There’s a reason diamond mines are usually former volcanoes. (And coal mines aren’t.)

    However, it’s not as if diamonds are free from pollutants. That’s where colored diamonds come from, for example.

    And yes, putting coal under enough pressure is likely to produce diamonds, though, as the process for industry diamonds shows, there are easier ways to do it.

  6. 6
    dogfightwithdogma

    I enjoyed the Superman movie, but to this day I still curse it for the misconception it perpetuated. I encountered this misconception – that diamonds form from the compression of coal – countless times during the 21 years I taught high school earth science. I hope that I succeeded in eliminating this misconception from the minds of my students, but given the staying power of misconceptions I can’t be certain I met with success in every instance.

  7. 7
    left0ver1under

    Just as interesting, how did Buckminster Fuller and the inventor of the traditional soccer ball come up with the “buckyball” shape, now called a fullerene, without knowing the third form of carbon, C60? It wasn’t discovered until 1985.

    http://en.wikipedia.org/wiki/Fullerene

    Take a soccer ball made of 20 hexagons and 12 pentagons. At the sixty points where three faces meet, imagine a carbon atom, and on the lines between two adjacent faces there is an atomic bond. That’s a buckyball.

    C60 has been detected in the nebulae of supernovae, and can be found in the burning of carbon rods during arclighting. C60 can be extended into C70, 80, etc, by adding ten atoms at a time. The tubes created from this (called CNT graphene) are the small tubes being hypothesized as the basis for nanocomputing.

    http://www-g.eng.cam.ac.uk/cnt/

  8. 8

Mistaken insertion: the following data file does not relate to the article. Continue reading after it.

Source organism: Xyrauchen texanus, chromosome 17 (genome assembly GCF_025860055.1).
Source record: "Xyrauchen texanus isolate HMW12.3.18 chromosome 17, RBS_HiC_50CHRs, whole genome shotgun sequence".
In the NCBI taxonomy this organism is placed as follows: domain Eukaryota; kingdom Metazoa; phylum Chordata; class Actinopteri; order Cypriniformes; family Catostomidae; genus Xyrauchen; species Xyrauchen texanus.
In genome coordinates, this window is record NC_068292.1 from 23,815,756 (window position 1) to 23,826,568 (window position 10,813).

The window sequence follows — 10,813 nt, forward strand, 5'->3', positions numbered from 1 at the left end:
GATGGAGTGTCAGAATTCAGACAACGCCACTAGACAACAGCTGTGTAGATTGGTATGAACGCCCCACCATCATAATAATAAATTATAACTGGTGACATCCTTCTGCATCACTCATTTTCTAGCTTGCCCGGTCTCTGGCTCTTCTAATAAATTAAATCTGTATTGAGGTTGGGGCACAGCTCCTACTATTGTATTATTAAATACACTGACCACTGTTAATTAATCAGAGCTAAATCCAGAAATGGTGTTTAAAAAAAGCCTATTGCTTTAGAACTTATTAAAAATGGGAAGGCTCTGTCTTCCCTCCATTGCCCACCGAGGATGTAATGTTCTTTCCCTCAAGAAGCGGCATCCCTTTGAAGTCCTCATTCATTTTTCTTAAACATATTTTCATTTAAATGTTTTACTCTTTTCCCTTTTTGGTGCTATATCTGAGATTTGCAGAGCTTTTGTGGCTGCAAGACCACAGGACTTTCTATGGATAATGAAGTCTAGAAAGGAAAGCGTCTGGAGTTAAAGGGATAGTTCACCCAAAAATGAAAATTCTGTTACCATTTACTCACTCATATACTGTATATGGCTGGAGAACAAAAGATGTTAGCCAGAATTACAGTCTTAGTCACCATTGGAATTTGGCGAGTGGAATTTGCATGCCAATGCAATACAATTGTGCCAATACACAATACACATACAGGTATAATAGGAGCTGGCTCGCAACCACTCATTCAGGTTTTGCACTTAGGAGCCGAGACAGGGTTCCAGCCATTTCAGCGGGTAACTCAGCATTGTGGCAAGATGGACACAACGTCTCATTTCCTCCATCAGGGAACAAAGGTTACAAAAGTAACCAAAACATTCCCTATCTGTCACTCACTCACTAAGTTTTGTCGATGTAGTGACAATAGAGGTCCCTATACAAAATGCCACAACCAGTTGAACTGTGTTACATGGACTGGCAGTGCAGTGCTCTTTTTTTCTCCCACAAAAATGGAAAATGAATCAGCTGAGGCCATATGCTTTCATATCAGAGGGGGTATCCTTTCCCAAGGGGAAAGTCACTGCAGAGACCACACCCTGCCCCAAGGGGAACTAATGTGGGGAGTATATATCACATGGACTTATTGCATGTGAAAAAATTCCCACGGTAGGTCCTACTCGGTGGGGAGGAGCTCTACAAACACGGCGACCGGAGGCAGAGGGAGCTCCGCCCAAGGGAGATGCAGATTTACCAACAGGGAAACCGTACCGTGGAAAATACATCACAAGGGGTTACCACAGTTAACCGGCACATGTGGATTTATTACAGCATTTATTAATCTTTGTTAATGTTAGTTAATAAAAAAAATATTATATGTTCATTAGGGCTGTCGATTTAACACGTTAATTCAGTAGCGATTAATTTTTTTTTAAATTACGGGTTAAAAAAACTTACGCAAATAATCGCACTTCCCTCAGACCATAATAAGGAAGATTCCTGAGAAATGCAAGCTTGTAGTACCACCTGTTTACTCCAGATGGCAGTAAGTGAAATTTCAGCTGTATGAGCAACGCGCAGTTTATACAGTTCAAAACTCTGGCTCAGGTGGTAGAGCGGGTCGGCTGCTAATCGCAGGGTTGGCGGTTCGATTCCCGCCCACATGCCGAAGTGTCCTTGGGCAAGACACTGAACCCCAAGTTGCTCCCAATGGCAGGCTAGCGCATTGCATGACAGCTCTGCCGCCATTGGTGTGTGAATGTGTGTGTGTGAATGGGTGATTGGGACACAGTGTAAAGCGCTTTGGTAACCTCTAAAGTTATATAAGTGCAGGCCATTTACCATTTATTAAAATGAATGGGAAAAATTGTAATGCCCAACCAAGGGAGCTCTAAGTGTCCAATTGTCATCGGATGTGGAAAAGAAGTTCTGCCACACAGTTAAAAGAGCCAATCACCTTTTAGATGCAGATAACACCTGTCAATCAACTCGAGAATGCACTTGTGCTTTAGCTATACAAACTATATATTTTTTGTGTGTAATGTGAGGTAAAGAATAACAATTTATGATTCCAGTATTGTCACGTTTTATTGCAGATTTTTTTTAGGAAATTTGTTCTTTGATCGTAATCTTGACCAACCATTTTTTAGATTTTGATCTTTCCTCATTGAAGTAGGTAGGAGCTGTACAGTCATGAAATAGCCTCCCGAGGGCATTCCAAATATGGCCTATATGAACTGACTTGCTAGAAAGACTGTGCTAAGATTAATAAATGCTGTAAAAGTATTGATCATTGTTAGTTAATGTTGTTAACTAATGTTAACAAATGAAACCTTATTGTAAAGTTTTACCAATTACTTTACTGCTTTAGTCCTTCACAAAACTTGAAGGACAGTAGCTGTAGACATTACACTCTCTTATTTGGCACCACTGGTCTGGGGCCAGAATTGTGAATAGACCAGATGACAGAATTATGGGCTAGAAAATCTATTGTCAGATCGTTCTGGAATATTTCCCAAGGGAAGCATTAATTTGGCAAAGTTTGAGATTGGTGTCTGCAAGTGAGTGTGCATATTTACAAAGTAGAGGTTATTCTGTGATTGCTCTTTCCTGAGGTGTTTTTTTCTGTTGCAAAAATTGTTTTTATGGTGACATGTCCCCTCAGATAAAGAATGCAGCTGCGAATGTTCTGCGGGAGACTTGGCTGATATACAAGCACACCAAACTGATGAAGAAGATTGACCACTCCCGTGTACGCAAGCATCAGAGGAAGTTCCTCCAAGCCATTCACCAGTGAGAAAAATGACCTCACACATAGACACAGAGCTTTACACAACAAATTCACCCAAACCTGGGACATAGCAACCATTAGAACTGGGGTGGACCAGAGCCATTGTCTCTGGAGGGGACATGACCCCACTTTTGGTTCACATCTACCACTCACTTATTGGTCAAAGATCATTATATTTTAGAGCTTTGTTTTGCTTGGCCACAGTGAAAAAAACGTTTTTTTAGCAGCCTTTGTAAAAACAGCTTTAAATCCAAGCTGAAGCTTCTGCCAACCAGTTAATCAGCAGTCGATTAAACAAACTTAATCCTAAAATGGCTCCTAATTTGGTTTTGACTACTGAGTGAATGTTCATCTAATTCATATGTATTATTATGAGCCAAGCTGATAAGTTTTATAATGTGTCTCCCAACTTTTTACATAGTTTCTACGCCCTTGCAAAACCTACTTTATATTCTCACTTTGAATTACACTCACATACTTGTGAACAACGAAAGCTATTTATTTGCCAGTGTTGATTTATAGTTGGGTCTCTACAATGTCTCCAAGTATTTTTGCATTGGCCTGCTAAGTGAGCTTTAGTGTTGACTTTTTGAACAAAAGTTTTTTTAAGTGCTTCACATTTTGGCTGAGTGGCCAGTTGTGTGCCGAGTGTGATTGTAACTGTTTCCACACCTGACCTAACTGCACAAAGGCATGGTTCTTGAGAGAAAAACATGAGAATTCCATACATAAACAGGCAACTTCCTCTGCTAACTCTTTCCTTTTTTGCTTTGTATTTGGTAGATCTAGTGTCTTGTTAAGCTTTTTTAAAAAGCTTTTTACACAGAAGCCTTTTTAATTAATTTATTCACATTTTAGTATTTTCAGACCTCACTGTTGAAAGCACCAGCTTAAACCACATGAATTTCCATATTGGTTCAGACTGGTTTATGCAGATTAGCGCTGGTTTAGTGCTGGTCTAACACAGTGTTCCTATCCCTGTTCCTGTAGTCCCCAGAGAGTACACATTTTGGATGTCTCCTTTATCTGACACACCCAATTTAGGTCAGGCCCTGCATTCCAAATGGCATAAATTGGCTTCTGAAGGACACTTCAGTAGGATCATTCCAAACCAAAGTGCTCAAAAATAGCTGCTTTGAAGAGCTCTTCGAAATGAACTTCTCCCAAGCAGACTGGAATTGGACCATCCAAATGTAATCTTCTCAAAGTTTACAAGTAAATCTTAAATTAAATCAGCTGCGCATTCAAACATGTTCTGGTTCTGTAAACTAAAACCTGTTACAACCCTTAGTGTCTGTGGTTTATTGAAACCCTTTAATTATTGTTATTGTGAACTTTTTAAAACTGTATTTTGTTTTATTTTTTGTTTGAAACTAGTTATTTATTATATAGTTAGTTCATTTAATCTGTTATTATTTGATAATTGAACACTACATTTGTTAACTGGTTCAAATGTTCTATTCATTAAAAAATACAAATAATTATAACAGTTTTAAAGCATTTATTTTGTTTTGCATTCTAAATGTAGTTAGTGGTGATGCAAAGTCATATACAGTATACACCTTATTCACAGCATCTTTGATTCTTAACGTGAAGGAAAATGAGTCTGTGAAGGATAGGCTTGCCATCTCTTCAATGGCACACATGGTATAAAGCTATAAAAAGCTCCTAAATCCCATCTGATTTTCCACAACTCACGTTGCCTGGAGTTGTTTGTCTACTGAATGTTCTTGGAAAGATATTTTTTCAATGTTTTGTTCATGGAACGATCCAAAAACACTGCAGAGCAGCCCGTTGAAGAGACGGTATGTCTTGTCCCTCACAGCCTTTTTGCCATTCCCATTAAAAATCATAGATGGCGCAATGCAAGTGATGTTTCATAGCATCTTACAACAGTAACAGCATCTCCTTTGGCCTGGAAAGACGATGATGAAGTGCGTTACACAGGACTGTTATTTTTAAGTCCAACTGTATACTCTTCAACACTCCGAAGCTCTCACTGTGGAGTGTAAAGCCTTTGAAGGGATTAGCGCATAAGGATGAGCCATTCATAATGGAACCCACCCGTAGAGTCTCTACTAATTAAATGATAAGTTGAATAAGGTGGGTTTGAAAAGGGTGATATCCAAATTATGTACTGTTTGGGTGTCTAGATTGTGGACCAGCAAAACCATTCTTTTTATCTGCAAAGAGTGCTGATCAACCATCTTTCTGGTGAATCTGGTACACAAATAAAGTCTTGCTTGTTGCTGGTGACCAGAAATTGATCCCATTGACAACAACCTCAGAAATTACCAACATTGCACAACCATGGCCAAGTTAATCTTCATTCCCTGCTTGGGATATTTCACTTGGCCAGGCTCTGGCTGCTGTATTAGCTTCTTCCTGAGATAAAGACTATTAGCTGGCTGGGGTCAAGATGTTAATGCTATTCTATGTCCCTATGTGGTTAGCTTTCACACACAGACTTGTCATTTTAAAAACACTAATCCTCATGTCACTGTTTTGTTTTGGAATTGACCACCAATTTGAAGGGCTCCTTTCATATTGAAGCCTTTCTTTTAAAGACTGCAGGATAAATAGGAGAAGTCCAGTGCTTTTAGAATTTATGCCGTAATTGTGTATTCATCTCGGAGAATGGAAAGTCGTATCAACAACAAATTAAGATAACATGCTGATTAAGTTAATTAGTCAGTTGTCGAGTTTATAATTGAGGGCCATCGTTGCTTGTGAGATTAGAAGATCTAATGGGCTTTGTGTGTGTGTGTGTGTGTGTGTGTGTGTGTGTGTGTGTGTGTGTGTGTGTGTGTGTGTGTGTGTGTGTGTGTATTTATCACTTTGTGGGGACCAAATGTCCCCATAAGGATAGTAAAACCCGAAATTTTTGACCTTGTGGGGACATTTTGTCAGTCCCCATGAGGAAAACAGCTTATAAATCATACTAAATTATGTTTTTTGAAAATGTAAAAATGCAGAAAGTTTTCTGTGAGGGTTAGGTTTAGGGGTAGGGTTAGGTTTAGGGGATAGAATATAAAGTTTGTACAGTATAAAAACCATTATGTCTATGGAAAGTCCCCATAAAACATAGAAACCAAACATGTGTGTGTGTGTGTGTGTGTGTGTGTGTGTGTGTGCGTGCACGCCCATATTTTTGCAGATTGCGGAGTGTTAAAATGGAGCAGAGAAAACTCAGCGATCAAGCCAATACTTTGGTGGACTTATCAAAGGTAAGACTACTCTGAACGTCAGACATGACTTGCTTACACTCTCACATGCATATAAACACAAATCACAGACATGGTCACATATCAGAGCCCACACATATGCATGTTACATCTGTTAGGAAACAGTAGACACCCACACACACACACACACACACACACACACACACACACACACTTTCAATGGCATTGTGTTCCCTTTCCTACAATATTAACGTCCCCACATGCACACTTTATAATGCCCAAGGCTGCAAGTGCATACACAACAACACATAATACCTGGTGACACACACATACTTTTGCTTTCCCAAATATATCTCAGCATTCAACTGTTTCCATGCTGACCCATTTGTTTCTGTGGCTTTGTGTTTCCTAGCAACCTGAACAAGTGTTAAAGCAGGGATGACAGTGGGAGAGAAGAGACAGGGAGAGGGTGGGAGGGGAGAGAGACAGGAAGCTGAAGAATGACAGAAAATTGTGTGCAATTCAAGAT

ChristineRose

    @1

    Pretty hard, actually.

    The consensus in the synthetic gem industry is that LifeGem is a fraud. All the growers have tried making gems from ashes, and none of them have been able to do it. There’s just too high a ratio of things that are not carbon. After all, ashes are what’s leftover after the carbon has been burnt off.

    There’s no identifiable biological material in a synthetic diamond. It’s at least possible that they mix a tiny bit of the dirty carbon from the cremains in with the purified carbon that all diamond growers use, but they can’t even prove that.

  9. 9
    permanentwiltingpoint

    Here in Germany at least, it has become a quite common service in funeral parlours to press you a diamond from the ashes of your beloved.

  10. 10
    Peter B

    In his penultimate paragraph Dr. Singham appears to say, “The so-called ‘clean coal’ technology seeks to find ways to remove some of the pollutants before burning and reduce the emissions of things like … carbon dioxide after burning.”

    With cleaning at 100% coal is pure carbon. With complete combustion only carbon dioxide is formed. I.e. “clean coal” can not reduce carbon dioxide production. Careful burning can reduce carbon monoxide and various oxides of nitrogen.

    And then it get complicated. Higher temperatures are more efficient when combustion is used to spin turbines. But higher temperatures start breaking nitrogen bonds. Result: thermodynamic efficiency and smog. Catalytic converter? The coal had better be *very* clean.

  11. 11
    Mano Singham

    Peter B,

    While I agree that carbon dioxide must necessarily be produced when burning coal, I thought that part of clean coal technology is not just the cleaning of coal but also involved the capture of the produced carbon dioxide so that it is not released into the air.